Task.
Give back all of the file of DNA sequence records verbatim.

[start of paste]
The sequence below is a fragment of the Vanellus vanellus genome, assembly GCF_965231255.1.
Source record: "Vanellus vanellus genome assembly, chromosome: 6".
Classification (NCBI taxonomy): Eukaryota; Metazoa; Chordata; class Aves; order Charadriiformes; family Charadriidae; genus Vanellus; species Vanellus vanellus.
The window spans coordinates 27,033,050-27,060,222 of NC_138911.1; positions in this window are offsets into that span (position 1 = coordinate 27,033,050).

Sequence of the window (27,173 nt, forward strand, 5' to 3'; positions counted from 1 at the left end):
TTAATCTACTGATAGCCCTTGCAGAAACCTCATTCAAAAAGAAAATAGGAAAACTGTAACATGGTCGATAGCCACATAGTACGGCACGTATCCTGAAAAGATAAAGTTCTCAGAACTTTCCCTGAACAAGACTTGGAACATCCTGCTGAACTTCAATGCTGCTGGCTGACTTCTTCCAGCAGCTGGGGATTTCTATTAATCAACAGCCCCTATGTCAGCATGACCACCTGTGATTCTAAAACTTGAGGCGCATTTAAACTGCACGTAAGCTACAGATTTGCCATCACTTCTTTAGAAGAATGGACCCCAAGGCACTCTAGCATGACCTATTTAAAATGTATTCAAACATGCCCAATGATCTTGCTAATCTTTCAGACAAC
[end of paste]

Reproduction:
The sequence below is a fragment of the Vanellus vanellus genome, assembly GCF_965231255.1.
Source record: "Vanellus vanellus genome assembly, chromosome: 6".
Classification (NCBI taxonomy): Eukaryota; Metazoa; Chordata; class Aves; order Charadriiformes; family Charadriidae; genus Vanellus; species Vanellus vanellus.
The window spans coordinates 27,033,050-27,060,222 of NC_138911.1; positions in this window are offsets into that span (position 1 = coordinate 27,033,050).

Sequence of the window (27,173 nt, forward strand, 5' to 3'; positions counted from 1 at the left end):
TTAATCTACTGATAGCCCTTGCAGAAACCTCATTCAAAAAGAAAATAGGAAAACTGTAACATGGTCGATAGCCACATAGTACGGCACGTATCCTGAAAAGATAAAGTTCTCAGAACTTTCCCTGAACAAGACTTGGAACATCCTGCTGAACTTCAATGCTGCTGGCTGACTTCTTCCAGCAGCTGGGGATTTCTATTAATCAACAGCCCCTATGTCAGCATGACCACCTGTGATTCTAAAACTTGAGGCGCATTTAAACTGCACGTAAGCTACAGATTTGCCATCACTTCTTTAGAAGAATGGACCCCAAGGCACTCTAGCATGACCTATTTAAAATGTATTCAAACATGCCCAATGATCTTGCTAATCTTTCAGACAAC